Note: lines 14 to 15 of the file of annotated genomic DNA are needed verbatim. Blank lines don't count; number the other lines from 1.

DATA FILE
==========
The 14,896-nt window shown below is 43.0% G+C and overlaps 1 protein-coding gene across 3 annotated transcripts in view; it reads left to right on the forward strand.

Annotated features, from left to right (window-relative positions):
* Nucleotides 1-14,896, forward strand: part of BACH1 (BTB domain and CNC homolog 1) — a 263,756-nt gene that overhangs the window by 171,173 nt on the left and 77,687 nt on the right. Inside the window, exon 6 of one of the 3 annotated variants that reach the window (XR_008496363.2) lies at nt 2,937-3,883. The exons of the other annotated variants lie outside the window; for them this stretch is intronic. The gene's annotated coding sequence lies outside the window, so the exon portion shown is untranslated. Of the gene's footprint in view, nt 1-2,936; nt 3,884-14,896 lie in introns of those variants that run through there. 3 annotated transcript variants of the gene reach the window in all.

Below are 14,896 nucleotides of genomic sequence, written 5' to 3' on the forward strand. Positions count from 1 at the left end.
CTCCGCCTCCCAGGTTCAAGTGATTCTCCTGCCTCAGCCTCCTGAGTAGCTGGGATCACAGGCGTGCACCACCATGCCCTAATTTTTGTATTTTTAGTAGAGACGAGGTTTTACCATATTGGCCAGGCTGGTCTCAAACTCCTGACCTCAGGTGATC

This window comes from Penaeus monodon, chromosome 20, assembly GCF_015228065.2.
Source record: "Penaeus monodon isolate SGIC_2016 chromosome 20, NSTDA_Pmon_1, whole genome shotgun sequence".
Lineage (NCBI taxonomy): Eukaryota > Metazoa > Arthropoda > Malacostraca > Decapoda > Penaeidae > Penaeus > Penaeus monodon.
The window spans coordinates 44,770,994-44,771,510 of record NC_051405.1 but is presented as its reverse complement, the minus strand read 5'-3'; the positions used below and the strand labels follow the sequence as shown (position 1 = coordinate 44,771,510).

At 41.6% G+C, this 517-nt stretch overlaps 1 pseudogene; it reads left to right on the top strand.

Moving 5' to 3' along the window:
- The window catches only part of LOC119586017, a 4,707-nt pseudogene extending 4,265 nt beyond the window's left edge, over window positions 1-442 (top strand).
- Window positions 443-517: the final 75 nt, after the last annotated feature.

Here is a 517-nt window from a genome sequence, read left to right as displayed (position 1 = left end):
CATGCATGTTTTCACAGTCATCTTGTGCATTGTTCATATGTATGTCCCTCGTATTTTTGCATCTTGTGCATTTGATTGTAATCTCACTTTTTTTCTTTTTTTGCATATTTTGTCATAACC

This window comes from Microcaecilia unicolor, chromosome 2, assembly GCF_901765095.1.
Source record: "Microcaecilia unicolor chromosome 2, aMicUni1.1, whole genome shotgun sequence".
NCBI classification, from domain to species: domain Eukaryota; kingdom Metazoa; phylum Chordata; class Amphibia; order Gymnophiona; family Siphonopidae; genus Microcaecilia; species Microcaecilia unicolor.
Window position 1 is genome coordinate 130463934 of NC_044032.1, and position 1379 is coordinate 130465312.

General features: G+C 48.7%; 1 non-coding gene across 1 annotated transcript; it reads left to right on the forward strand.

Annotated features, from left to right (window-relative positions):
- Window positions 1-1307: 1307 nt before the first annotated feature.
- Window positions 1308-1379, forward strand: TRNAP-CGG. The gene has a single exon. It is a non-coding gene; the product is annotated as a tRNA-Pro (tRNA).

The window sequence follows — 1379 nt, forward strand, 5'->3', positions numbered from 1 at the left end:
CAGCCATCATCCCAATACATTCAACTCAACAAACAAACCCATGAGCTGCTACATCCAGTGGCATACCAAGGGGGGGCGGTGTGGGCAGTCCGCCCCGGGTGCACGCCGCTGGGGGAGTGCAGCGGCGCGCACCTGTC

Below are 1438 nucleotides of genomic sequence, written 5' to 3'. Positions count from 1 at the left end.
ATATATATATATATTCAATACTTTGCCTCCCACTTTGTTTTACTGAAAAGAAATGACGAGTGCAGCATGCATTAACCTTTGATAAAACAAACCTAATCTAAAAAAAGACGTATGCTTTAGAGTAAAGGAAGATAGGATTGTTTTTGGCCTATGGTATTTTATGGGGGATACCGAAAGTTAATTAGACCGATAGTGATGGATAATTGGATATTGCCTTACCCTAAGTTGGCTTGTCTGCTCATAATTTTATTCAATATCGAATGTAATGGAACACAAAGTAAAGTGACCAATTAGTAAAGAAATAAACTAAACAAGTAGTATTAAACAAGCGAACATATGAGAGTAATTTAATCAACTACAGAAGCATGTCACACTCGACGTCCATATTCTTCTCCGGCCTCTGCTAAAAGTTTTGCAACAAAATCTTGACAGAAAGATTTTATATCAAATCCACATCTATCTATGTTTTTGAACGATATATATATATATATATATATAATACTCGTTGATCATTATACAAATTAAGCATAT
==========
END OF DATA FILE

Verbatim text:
Here is a 517-nt window from a genome sequence, read left to right as displayed (position 1 = left end):
CATGCATGTTTTCACAGTCATCTTGTGCATTGTTCATATGTATGTCCCTCGTATTTTTGCATCTTGTGCATTTGATTGTAATCTCACTTTTTTTCTTTTTTTGCATATTTTGTCATAACC